Warning - Some posts may cause choking, spitting of beverage and /or a severe giggle fit. This advice brought to you by regular reader Louisa.

Monday, 16 November 2009

*thinks change is a good thing*

I try very hard to keep my blog hovering over the line of Insanity for the most part, but today both my feet are planted firmly on Solid Ground. I had an unexpected letter in my mail this morning; now usually, unexpected letters mean I've forgotten to pay a bill, or some other such message of doom, but today's surprising missive came from my son's school.

Oh no, what now?  I thought, as soon as I saw the header. I should probably explain (as briefly as I can) that my son switched schools five months ago, bang in the middle of the summer term. My 13 year old has D.A.M.P. syndrome, which is a blanket term for all sorts of things. He has classic symptoms of ADHD, as well as elements of autism and Asperger's. That sounds worse than it actually is, because my son is essentially like any other kid his age. What it means, though, is that his brain doesn't process things in the 'normal' way, and so he finds school work difficult, and doesn't deal well socially.

To add to these problems, he is very small for his age. Now, if you add his medical problems to his height deficiency, what you are going to get is bullying. I've battled with bullies on and off for the last six years, some worse than others, and all extremely stress-inducing. The most recent spate of bullying culminated in my son not feeling safe while he was at school.

A child with any problems from the autistic spectrum is going to struggle with school, but when you add bullies to the equation, you end up with a child who doesn't like school, is reluctant to go to school, and point blank refuses to work even when they attend school. This time last year I had a son who hated school, didn't feel he was capable of following the courses, and was scared he was going to get beat up almost every day.

This year it is completely different. I was so enraged at the previous school's complete lack of constructive guidance (not to mention their attitude in general), that I removed my son from their ranks and refused to let him go back. I researched a bunch of schools, chose one which I thought sounded heaps better, and contacted the local authority. Six weeks later, my son was attending classes in a school which exemplifies each and every aspect that we all wish for our children's place of education.

This school changed my son's timetable three times before they felt that they had it just right. They placed him in a smaller class with children of the same ability as him. They stamped smiley faces in his homework planner for every completed piece of work, sent commendation slips home with him to proudly display on our fridge, and just basically made him feel that he could do well in any subject, as long as he tried his best.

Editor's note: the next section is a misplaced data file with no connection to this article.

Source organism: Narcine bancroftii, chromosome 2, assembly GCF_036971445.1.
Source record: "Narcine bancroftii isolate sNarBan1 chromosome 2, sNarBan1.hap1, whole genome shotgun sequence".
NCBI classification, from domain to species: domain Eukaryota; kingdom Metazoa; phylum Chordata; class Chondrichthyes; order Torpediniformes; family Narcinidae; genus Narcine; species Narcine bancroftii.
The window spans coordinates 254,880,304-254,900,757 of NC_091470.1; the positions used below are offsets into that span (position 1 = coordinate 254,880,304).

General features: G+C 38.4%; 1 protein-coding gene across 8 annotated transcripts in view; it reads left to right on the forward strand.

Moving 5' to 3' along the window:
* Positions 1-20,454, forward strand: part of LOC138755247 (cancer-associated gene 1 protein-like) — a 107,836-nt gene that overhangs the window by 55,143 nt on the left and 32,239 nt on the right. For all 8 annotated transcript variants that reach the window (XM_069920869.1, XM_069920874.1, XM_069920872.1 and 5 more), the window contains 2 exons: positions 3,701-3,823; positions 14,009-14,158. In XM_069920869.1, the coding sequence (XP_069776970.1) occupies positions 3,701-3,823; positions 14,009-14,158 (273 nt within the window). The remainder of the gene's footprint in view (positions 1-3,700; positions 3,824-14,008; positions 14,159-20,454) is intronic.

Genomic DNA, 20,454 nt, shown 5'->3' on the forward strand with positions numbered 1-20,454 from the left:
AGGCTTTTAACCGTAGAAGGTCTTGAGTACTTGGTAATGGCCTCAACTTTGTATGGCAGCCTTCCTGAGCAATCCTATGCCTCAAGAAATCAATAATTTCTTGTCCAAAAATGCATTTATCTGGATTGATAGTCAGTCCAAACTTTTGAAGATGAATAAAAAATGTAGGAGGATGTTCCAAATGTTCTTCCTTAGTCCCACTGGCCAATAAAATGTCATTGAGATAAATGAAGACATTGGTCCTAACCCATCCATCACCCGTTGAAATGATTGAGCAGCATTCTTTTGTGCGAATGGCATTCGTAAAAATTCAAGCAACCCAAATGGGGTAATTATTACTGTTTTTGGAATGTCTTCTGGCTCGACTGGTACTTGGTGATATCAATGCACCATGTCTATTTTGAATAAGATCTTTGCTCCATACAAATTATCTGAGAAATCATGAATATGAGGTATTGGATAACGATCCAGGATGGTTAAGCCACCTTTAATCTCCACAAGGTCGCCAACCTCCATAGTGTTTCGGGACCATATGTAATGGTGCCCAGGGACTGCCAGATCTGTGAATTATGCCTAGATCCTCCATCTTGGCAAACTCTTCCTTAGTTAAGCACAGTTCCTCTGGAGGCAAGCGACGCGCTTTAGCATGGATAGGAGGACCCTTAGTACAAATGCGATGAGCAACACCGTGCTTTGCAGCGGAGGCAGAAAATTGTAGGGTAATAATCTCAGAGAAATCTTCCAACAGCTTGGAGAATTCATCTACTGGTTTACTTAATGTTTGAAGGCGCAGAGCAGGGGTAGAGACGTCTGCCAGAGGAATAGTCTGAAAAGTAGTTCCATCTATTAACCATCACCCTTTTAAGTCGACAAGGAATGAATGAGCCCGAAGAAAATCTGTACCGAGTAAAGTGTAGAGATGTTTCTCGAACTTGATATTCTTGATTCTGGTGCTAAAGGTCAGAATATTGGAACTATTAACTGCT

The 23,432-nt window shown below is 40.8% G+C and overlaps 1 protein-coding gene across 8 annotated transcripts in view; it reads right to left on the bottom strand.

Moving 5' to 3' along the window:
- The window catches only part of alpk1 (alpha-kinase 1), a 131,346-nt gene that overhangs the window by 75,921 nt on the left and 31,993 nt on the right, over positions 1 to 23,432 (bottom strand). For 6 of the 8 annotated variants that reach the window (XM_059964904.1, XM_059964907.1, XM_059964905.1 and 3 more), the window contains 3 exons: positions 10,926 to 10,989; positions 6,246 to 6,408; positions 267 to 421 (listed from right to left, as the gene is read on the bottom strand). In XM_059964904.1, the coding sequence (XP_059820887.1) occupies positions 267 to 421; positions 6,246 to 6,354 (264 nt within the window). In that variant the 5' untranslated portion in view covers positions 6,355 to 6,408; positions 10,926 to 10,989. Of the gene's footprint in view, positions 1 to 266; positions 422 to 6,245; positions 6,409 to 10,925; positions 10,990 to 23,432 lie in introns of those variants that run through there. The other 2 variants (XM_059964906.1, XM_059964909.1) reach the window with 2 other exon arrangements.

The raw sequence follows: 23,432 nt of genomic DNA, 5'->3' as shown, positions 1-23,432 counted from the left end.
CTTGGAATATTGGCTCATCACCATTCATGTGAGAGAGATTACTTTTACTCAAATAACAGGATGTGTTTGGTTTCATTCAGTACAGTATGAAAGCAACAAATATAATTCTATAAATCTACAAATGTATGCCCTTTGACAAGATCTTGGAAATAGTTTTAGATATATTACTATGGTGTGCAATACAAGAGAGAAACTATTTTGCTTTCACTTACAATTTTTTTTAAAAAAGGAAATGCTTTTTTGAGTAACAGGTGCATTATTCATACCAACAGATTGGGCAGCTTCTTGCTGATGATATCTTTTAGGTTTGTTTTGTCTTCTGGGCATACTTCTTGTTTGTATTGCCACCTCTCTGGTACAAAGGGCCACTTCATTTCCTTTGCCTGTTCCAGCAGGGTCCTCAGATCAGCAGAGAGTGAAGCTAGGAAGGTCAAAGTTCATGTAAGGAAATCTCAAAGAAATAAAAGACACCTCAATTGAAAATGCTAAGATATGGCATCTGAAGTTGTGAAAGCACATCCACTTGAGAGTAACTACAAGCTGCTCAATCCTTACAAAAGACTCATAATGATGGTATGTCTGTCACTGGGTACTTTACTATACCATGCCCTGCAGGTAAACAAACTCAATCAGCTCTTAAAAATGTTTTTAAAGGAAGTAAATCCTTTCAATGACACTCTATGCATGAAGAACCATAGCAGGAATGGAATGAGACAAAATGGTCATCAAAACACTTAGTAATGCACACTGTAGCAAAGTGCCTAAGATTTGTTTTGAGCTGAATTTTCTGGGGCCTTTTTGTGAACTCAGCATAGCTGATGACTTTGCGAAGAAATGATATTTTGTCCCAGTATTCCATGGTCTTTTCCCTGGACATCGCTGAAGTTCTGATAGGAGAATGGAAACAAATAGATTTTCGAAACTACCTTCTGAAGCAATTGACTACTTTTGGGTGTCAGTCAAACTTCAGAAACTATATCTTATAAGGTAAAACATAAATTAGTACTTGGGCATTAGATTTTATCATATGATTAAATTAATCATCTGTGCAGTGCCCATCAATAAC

The change in my son was unbelievable. Obviously the first few weeks were difficult - starting a new school in the middle of a year is never fun - but after the initial adjustment, my son was coming home smiling most days. Instead of mooching around huddled into his coat, he now looked where he was going. It was amazing.

Today's letter was the icing on the cake. I knew he was doing better in all sorts of ways, but I never imagined the extent of the improvement of his actual school work. The last few years' reports have always been the same - lack of effort, no motivation, easily distracted, must do better, yadda, yadda, yadda. Depressingly depressing, both for him and for me. This year?  Fourteen subjects - 4 A's, 6 B's, 3 C's and a D (and the D was for P.E., which was expected due to his complete lack of interest in any sport that doesn't include water).

What a difference a year makes! Just goes to show, change is good. For all of the stickers, smiley faces, and commendation slips that they have awarded my son, I'd like to offer one in return. Fitzalan High School, I award you The Gold Star of excellence!


  1. good lord, I wish my mum had been like you!! bought tears to my eyes that you recognised the issue was not your son, but the school and the bullies. well done to you!! I want to present an award to you too. 'best mum I know' award xxxxxxx

  2. I'm so so so glad to hear that the new school works better! I remember how stressed you were when the changing of schools was going on, and it's wonderful to hear that your hard work paid off :)

  3. This post was very suspenseful. For a moment I thought we were heading into dark and gloomy territory, but you shocked me with a happy ending.


  4. Aww, thanks Issy! *blushes* To be fair, I didn't do anything out of the ordinary, just what most mothers would do. Plus the hubby was with me every step of the way, so it wasn't a lone crusade. I was just sick to death of all the crap that his last school spouted every time I spoke to them. Enough was enough.

  5. Lordy... more comments!

    Mari - It's great how everything worked out, isn't it? I remember venting an awful lot to you guys six months ago about all this. You should all have a gold star too :)

    MJ - Most unusual for me, this happy ending mararky. Usually I deal exclusively with doom and gloom, what with being evil and everything....

  6. That's amazing!!! And you're the most awesome mum, I wish I could be half of good as you are as a mum!!! golden stars to you!! *glomps*

  7. I beg to differ Tara, the means you went to trying to get the first school to change were astronomical and I know the decision to change was stressful.

    I'm with Issy that you deserve a supermom award!

    I am SO GLAD it is working out well for both of you!